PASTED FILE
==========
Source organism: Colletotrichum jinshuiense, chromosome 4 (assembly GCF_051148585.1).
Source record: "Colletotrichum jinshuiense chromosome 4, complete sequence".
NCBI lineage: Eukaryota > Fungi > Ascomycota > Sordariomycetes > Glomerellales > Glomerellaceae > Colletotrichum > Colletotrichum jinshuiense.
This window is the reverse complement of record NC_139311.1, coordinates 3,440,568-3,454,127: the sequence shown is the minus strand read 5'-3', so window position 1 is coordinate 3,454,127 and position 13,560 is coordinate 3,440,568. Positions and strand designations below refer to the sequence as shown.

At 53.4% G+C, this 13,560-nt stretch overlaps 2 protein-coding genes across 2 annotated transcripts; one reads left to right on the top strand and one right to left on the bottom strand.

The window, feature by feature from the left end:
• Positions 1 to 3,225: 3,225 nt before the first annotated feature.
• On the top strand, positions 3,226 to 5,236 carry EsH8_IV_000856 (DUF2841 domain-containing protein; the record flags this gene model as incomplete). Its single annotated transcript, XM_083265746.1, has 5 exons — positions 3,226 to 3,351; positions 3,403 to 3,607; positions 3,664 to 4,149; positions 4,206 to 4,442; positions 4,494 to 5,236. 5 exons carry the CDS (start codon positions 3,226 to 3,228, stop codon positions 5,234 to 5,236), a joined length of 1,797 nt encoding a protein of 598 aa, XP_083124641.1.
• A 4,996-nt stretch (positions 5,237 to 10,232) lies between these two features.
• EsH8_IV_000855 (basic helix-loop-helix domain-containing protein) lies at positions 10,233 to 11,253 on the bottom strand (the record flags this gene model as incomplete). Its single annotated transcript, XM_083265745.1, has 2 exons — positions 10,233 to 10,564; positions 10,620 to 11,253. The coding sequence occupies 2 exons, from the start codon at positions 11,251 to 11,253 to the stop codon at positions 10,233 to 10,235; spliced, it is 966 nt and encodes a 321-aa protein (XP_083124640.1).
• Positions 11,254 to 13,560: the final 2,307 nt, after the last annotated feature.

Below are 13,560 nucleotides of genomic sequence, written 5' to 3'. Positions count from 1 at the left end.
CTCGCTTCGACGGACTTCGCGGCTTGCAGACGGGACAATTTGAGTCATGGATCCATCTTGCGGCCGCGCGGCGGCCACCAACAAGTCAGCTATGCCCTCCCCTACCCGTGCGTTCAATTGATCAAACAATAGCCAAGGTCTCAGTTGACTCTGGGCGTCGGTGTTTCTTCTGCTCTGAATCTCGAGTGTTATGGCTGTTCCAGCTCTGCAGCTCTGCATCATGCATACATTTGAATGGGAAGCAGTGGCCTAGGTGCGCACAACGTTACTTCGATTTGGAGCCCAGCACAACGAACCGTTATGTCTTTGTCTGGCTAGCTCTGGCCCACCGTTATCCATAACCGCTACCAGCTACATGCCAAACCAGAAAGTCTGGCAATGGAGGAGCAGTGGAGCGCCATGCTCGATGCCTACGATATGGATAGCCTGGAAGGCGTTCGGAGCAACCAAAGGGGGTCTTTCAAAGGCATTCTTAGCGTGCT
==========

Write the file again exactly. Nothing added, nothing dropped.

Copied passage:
Source organism: Colletotrichum jinshuiense, chromosome 4 (assembly GCF_051148585.1).
Source record: "Colletotrichum jinshuiense chromosome 4, complete sequence".
NCBI lineage: Eukaryota > Fungi > Ascomycota > Sordariomycetes > Glomerellales > Glomerellaceae > Colletotrichum > Colletotrichum jinshuiense.
This window is the reverse complement of record NC_139311.1, coordinates 3,440,568-3,454,127: the sequence shown is the minus strand read 5'-3', so window position 1 is coordinate 3,454,127 and position 13,560 is coordinate 3,440,568. Positions and strand designations below refer to the sequence as shown.

At 53.4% G+C, this 13,560-nt stretch overlaps 2 protein-coding genes across 2 annotated transcripts; one reads left to right on the top strand and one right to left on the bottom strand.

The window, feature by feature from the left end:
• Positions 1 to 3,225: 3,225 nt before the first annotated feature.
• On the top strand, positions 3,226 to 5,236 carry EsH8_IV_000856 (DUF2841 domain-containing protein; the record flags this gene model as incomplete). Its single annotated transcript, XM_083265746.1, has 5 exons — positions 3,226 to 3,351; positions 3,403 to 3,607; positions 3,664 to 4,149; positions 4,206 to 4,442; positions 4,494 to 5,236. 5 exons carry the CDS (start codon positions 3,226 to 3,228, stop codon positions 5,234 to 5,236), a joined length of 1,797 nt encoding a protein of 598 aa, XP_083124641.1.
• A 4,996-nt stretch (positions 5,237 to 10,232) lies between these two features.
• EsH8_IV_000855 (basic helix-loop-helix domain-containing protein) lies at positions 10,233 to 11,253 on the bottom strand (the record flags this gene model as incomplete). Its single annotated transcript, XM_083265745.1, has 2 exons — positions 10,233 to 10,564; positions 10,620 to 11,253. The coding sequence occupies 2 exons, from the start codon at positions 11,251 to 11,253 to the stop codon at positions 10,233 to 10,235; spliced, it is 966 nt and encodes a 321-aa protein (XP_083124640.1).
• Positions 11,254 to 13,560: the final 2,307 nt, after the last annotated feature.

Below are 13,560 nucleotides of genomic sequence, written 5' to 3'. Positions count from 1 at the left end.
CTCGCTTCGACGGACTTCGCGGCTTGCAGACGGGACAATTTGAGTCATGGATCCATCTTGCGGCCGCGCGGCGGCCACCAACAAGTCAGCTATGCCCTCCCCTACCCGTGCGTTCAATTGATCAAACAATAGCCAAGGTCTCAGTTGACTCTGGGCGTCGGTGTTTCTTCTGCTCTGAATCTCGAGTGTTATGGCTGTTCCAGCTCTGCAGCTCTGCATCATGCATACATTTGAATGGGAAGCAGTGGCCTAGGTGCGCACAACGTTACTTCGATTTGGAGCCCAGCACAACGAACCGTTATGTCTTTGTCTGGCTAGCTCTGGCCCACCGTTATCCATAACCGCTACCAGCTACATGCCAAACCAGAAAGTCTGGCAATGGAGGAGCAGTGGAGCGCCATGCTCGATGCCTACGATATGGATAGCCTGGAAGGCGTTCGGAGCAACCAAAGGGGGTCTTTCAAAGGCATTCTTAGCGTGCT